Reviving Baseball in Inner Cities is a not-for-profit outreach program of Major League Baseball Charities, and is supported by presenting sponsor KPMG, Boys & Girls Clubs of America, Pitch In For Baseball, Showcase U, and the Cal Ripken, Sr. Foundation.
Restoration of sites such as the Socorro Mission in El Paso, Texas not only helps to preserve a rich history of cultural heritage, but is beneficial to local tourism economies.
Founded in 1986, Cornerstones Community Partnerships has been working for the preservation of the rich native history of culture and tradition in the Southwest United States. Cornerstones Community Partnerships is a nonprofit organization centrally based in Santa Fe, New Mexico, which seeks to preserve the rich cultural history of the Southwest through a community-based approach to restoration of historic sites, encouragement of building practices for vernacular architecture and reinforcement of cultural and traditional values.
Cornerstones Community Partnerships takes a community-based approach to its efforts for the preservation of the local history of Native American and Hispanic culture in many states of the Southwest which allows both members of each community as well as willing volunteers to have a direct hand in the work of the organization which is mutually beneficial. Cornerstones Community Partnerships helps to enrich and empower communities by offering apprenticeships to at-risk youth as well as providing on-the-job training for adults.
There are many ways to get involved, including a variety of volunteer opportunities for those who wish to take a hands-on role in the work of Cornerstones Community Partnerships for the preservation of the rich heritage of native culture and tradition in the region. Willing individuals can volunteer to take part in a restoration project in the field, or can volunteer to assist with office work and mailings. Cornerstones Community Partnerships accepts tax-deductible monetary donations towards tools, building materials and office equipment. Cornerstones Community Partnerships additionally accepts donations of items including building materials and tools, books, articles, photos and office supplies.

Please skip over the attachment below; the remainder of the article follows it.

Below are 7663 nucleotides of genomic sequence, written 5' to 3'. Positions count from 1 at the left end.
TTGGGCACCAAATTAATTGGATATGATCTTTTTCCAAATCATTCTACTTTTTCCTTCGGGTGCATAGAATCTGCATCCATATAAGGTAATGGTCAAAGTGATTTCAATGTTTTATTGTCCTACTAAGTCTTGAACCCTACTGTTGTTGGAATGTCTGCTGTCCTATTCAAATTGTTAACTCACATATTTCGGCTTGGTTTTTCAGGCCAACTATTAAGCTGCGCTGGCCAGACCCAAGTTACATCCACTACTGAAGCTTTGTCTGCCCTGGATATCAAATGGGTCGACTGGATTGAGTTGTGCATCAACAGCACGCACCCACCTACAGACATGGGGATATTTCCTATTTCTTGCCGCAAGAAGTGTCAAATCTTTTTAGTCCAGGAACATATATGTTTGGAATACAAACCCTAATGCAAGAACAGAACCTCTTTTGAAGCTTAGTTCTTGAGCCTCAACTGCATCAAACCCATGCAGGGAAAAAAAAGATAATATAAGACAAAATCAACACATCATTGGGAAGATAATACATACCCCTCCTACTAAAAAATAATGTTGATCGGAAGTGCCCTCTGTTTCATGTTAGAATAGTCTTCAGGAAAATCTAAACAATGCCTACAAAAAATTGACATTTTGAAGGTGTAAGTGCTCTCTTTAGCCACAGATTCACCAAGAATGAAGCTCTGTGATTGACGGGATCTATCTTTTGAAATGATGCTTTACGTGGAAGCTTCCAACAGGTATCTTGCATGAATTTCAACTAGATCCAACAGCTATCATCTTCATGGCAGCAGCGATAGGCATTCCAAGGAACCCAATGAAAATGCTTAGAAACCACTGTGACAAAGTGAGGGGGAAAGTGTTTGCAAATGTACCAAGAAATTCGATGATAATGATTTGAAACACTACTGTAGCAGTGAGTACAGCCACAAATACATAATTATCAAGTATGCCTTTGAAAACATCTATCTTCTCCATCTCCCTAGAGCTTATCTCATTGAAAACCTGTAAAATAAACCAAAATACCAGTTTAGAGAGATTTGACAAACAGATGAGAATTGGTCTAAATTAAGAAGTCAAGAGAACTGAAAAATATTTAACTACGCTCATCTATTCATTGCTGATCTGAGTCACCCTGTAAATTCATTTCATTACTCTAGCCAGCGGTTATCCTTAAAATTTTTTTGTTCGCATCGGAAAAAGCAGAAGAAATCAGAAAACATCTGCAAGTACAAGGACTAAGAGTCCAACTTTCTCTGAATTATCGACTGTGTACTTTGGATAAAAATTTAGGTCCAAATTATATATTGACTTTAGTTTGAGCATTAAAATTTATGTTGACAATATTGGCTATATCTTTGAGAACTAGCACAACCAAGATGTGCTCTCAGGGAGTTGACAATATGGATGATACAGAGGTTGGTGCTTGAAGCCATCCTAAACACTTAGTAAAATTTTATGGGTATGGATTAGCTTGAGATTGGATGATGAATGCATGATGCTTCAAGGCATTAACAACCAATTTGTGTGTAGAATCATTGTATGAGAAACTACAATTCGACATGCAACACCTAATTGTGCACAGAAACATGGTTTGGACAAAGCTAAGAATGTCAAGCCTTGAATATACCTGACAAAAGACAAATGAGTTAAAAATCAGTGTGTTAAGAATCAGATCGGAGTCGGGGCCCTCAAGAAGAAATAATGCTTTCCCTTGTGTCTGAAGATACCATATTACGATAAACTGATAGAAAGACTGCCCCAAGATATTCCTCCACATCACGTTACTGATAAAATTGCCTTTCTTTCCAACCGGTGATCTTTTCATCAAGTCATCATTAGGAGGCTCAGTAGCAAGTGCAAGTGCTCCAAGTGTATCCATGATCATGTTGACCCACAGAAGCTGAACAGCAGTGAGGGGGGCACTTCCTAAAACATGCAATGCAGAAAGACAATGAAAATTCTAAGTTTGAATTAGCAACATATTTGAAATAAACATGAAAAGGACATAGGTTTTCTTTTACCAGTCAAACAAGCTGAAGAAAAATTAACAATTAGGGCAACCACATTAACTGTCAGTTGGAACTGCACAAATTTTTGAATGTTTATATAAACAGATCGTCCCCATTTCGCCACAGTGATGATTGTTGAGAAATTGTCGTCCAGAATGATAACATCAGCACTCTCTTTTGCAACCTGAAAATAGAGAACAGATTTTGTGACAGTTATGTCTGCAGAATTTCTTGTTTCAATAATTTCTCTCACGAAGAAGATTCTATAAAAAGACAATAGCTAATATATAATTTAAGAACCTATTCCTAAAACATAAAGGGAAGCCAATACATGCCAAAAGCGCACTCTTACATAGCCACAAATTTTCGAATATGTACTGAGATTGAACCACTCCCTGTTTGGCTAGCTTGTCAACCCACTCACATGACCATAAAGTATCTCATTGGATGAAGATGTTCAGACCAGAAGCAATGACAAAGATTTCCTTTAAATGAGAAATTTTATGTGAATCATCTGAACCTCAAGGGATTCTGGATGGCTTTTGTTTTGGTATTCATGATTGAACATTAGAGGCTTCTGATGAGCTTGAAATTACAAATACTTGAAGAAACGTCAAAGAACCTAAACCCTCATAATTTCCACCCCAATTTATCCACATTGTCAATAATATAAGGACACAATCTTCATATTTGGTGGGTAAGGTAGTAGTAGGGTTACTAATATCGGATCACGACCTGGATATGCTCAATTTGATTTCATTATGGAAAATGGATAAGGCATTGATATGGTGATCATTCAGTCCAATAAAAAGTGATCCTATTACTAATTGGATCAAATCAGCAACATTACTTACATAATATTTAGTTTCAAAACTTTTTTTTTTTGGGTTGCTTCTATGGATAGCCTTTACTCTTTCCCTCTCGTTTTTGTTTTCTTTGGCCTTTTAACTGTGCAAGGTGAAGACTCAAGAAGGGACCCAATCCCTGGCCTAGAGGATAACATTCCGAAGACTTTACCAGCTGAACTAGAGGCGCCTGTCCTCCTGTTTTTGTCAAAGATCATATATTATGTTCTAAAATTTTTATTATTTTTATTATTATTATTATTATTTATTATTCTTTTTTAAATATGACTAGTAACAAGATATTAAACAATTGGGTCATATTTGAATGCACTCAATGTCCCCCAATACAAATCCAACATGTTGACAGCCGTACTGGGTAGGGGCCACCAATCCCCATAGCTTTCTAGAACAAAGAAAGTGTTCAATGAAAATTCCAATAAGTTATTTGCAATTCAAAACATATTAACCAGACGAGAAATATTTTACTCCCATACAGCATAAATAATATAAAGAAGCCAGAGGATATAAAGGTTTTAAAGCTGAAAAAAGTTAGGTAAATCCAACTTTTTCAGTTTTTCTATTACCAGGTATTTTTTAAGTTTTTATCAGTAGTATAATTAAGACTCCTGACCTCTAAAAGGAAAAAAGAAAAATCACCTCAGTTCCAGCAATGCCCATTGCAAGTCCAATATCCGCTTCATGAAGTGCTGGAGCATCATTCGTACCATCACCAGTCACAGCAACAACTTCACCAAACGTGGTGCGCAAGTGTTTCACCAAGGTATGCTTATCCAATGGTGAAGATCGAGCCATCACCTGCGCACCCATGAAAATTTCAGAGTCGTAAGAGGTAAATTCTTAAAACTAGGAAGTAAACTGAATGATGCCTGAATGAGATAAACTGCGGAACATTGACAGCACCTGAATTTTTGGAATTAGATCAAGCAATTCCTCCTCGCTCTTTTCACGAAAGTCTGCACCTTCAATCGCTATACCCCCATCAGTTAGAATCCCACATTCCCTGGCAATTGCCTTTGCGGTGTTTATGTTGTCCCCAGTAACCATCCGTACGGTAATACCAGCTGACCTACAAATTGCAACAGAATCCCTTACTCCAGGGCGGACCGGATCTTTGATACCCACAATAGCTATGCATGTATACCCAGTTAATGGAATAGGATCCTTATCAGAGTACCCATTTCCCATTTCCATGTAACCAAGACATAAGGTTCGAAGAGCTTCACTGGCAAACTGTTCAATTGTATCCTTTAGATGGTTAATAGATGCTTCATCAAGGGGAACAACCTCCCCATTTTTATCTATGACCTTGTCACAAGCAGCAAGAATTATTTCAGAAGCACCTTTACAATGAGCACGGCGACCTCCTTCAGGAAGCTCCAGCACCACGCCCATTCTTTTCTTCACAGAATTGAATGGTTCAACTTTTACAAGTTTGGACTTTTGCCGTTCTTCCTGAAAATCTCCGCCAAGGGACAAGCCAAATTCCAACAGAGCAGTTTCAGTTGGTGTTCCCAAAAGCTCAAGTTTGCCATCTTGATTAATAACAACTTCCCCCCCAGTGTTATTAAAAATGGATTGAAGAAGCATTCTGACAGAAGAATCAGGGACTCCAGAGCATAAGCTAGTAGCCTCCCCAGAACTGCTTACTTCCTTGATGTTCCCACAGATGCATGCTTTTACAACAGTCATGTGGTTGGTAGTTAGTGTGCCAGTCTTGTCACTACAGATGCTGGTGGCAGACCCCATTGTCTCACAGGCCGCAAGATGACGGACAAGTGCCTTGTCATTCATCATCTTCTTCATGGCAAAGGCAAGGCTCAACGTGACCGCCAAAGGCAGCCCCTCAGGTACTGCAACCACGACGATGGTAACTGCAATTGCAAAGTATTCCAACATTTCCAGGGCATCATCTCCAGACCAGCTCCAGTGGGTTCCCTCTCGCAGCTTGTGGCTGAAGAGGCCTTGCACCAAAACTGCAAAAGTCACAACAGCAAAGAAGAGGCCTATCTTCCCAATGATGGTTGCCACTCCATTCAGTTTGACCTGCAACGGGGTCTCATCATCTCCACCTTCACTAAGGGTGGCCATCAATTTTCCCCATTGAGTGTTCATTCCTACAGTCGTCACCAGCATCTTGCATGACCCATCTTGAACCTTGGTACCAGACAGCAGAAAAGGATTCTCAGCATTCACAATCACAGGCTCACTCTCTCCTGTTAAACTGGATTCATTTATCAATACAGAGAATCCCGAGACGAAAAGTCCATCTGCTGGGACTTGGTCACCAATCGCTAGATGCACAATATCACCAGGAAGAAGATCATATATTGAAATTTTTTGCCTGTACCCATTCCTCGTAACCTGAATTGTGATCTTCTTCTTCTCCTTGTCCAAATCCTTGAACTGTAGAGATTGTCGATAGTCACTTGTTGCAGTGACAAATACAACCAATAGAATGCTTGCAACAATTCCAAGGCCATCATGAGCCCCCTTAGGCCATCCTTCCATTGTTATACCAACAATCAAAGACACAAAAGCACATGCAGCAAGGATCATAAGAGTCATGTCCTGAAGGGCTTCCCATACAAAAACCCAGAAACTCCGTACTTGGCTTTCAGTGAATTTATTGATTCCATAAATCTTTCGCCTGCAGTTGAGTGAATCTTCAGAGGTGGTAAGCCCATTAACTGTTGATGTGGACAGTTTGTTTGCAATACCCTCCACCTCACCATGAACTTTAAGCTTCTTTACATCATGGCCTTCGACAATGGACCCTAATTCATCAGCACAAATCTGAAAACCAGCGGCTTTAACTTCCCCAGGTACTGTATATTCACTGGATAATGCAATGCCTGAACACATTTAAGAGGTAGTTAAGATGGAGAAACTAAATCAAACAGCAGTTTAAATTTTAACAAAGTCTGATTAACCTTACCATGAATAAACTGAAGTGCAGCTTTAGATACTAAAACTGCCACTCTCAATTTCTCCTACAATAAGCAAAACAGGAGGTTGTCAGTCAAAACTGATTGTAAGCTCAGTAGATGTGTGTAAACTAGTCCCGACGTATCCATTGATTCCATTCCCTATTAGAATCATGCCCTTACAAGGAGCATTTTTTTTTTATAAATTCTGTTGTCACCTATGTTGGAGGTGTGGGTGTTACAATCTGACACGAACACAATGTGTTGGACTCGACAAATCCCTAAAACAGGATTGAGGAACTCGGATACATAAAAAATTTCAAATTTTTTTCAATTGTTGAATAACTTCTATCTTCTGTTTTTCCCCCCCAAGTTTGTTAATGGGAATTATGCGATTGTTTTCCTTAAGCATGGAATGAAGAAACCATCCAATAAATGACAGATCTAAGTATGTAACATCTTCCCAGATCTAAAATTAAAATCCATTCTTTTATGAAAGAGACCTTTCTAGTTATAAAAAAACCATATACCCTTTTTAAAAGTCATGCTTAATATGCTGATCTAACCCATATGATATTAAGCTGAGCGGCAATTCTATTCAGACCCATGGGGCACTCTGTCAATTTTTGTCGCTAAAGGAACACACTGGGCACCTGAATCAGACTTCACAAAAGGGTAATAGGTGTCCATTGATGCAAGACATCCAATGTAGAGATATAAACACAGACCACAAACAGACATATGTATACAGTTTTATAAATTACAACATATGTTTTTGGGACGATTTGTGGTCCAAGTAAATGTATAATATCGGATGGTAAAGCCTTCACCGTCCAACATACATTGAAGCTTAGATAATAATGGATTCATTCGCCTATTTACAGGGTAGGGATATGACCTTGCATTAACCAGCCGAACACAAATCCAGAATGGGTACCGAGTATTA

Make It Right Foundation works to build affordable and environmentally sustainable housing in the aftermath of Hurricane Katrina for residents of the Lower Ninth Ward in New Orleans.
In the Lower Ninth Ward of New Orleans, the nonprofit disaster recovery organization Make It Right is working to bring home residents of the community hardest hit by Hurricane Katrina. Prior to Katrina, the Lower Ninth Ward was a neighborhood within the city of New Orleans rich in culture, civil rights history, and home to jazz musicians such as Fats Domino and Kermit Ruffins. The Lower Ninth Ward—which included a 98.3 percent black demographic—was also one of the city’s poorest districts, with 36.4 percent of the population living below the poverty line; 8.5 percent greater than the overall average of Orleans Parish.
According to Make It Right, 4,000 homes were destroyed in the Lower Ninth Ward as a result of Katrina. The death toll within the neighborhood accounted for half of all Katrina related deaths in the state of Louisiana as a consequence. Because the infrastructure of the neighborhood was all but entirely destroyed and because most residents lacked the resources to return to their homes, the Lower Ninth Ward remained largely abandoned for several years following Katrina. Until the emergence of large-scale rebuilding campaigns such as Make It Right, proposals of razing the remains of the neighborhood were seriously considered as an option within the civic sphere.
On December 3, 2007, Make It Right and organization founder Brad Pitt started a campaign to build 150 new affordable and environmentally sustainable houses, with the oversight of professional architects, in the Katrina-devastated Lower Ninth Ward for residents who otherwise lacked the means to return. In the years since, there have been several dozen new homes constructed in the neighborhood as well as hundreds repaired to living standards with the help of additional nonprofit efforts. In addition to building homes, Make It Right helping to restore the community with new micro-farms, roads and native landscaping.
You can get involved in the efforts of Make It Right to restore the lives of residents and the community of the Lower Ninth Ward in the aftermath of Katrina with a tax-deductible cash donation through the Make It Right website, or simply text “SAINTS” to 25383 to make a donation of $10 applied to your wireless bill.